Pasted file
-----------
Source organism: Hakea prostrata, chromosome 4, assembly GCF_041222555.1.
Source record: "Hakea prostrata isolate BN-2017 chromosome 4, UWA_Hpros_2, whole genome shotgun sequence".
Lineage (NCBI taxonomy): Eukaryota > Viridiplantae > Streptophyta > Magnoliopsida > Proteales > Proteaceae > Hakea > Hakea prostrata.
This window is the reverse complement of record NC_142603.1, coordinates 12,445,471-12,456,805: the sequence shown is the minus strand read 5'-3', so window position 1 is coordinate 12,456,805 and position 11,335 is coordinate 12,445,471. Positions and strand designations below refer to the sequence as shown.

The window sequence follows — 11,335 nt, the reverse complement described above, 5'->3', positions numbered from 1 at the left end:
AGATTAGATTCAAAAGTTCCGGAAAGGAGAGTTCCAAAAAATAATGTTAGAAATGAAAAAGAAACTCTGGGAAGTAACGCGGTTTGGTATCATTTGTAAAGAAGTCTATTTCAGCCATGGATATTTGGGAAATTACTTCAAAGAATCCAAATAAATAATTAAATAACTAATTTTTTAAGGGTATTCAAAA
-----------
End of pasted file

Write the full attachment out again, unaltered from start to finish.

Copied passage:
Source organism: Hakea prostrata, chromosome 4, assembly GCF_041222555.1.
Source record: "Hakea prostrata isolate BN-2017 chromosome 4, UWA_Hpros_2, whole genome shotgun sequence".
Lineage (NCBI taxonomy): Eukaryota > Viridiplantae > Streptophyta > Magnoliopsida > Proteales > Proteaceae > Hakea > Hakea prostrata.
This window is the reverse complement of record NC_142603.1, coordinates 12,445,471-12,456,805: the sequence shown is the minus strand read 5'-3', so window position 1 is coordinate 12,456,805 and position 11,335 is coordinate 12,445,471. Positions and strand designations below refer to the sequence as shown.

The window sequence follows — 11,335 nt, the reverse complement described above, 5'->3', positions numbered from 1 at the left end:
AGATTAGATTCAAAAGTTCCGGAAAGGAGAGTTCCAAAAAATAATGTTAGAAATGAAAAAGAAACTCTGGGAAGTAACGCGGTTTGGTATCATTTGTAAAGAAGTCTATTTCAGCCATGGATATTTGGGAAATTACTTCAAAGAATCCAAATAAATAATTAAATAACTAATTTTTTAAGGGTATTCAAAA